Do we really need better Job Descriptions?

I have recently read a couple of blog posts at some new job board companies concerning the need for better job descriptions. I am wondering if that is really the case?

Do we need job descriptions at all? We’ll leave that topic for another day.

Does a detailed job description effectively target the exact talent being sought or screen them out?

My experience has shown that a significant percentage of the time, the hire that is made does not match the job description. Why is this?

I. The requirement changes over time.

II. The job description was the “kitchen sink” variety that actually described three positions

III. The company hired the best talent not the best “fit” to the description

IV. The great software engineer didn’t apply when they read the term “rockstar or ninja” in the description.

We think about recruiting using the concepts of Attractors and Promoters.

Attractors are what draw people towards your opportunity. The magnets pulling in candidates such as the background of the company including the stories about the founders, the “cool” product, the interesting or difficult problem being solved, the exceptional work environment, the high quality team and the investors. Anything that makes the company attractive to potential employees.

Promoters are the ways you get the word out about your company. Blogs, articles and media exposure, Events, and advertising. Job postings are one of your promoters.

So how do you make your job postings most effective as a promoter of your company?

First of all consider how they will be viewed. Job postings usually come in large groups as a list of results from a search. Therefore, to be effective, bringing the viewer to your site is the primary goal. This way you will have their attention and a much higher chance of generating interest.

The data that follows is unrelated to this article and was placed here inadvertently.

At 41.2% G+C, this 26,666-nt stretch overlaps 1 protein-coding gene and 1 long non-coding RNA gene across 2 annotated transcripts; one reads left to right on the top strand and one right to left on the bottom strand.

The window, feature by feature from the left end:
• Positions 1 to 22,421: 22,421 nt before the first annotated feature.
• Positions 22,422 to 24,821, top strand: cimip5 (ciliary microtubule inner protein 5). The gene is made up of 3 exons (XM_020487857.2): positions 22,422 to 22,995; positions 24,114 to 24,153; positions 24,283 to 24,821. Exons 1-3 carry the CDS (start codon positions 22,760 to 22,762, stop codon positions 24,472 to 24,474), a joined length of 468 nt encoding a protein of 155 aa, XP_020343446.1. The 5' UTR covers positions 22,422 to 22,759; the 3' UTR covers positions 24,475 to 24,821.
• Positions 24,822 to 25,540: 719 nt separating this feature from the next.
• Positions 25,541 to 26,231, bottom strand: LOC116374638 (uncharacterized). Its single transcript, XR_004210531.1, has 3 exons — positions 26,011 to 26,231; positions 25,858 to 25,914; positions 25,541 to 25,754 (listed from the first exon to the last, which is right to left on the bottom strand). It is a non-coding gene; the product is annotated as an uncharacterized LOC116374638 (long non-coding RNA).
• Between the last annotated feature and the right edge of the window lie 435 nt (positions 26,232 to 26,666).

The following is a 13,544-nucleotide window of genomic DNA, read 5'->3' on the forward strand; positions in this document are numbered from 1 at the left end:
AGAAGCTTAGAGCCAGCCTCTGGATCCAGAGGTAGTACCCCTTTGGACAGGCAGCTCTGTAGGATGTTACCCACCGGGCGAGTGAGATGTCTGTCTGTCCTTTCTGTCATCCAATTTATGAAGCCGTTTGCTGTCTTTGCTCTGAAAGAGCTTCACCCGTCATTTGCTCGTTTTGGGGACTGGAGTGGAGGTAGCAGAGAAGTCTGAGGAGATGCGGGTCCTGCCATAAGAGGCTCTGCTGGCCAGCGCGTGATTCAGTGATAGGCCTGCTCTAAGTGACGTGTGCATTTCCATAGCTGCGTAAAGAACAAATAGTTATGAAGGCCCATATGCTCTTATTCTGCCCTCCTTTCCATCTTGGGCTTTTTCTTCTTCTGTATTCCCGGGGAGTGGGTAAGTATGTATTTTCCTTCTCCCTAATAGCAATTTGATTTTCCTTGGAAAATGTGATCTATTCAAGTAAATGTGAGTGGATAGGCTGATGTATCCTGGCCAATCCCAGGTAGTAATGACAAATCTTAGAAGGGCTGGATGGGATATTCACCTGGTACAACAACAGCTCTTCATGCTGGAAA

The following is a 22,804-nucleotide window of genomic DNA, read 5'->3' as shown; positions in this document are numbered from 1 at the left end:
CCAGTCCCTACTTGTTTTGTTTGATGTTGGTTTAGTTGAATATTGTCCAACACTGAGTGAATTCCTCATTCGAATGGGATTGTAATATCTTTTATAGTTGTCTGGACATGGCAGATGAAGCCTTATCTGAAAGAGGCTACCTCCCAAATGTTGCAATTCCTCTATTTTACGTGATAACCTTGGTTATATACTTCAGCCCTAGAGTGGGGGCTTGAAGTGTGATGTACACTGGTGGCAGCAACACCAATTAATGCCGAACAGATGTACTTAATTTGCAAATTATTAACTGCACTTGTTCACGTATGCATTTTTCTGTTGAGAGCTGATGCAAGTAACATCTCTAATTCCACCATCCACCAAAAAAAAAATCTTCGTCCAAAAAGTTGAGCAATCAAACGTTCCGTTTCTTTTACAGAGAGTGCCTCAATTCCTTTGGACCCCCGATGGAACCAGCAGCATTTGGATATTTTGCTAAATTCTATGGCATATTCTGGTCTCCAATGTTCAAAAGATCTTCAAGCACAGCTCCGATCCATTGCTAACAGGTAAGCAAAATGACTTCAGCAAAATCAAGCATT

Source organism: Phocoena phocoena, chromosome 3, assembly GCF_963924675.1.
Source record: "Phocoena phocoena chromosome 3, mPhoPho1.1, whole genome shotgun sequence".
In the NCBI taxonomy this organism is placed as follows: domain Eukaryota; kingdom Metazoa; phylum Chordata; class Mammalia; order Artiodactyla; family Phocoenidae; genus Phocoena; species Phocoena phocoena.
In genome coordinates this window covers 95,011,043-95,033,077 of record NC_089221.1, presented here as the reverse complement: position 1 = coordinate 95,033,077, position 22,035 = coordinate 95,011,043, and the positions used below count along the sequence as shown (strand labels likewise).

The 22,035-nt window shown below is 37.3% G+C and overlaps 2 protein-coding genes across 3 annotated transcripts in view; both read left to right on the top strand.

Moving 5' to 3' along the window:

So is a long and detailed job description going to the most effective means to get the viewer interested? Maybe not. A job posting may be better used as a description of your company, using your attractors, and a succinct overview describing the position. Candidates already know what the general requirements are for their current job. Too much detail regarding duties and may send a candidate packing because they do not fit that description, even though they could do the job.

Potential employees make the decision to work at your company based on the quality of the people they will be working with (the Company), the vision and problem the company is solving and if what you want them to accomplish is something they will love to do.

Maybe it is a semantics issue, but this information is not going to be contained in a job description. Better to write copy that makes your company interesting and attractive to potential employees. People go to work at Companies, not jobs, so spend your posting real estate mostly on promoting the attractive qualities of your company and less on detailed job descriptions.

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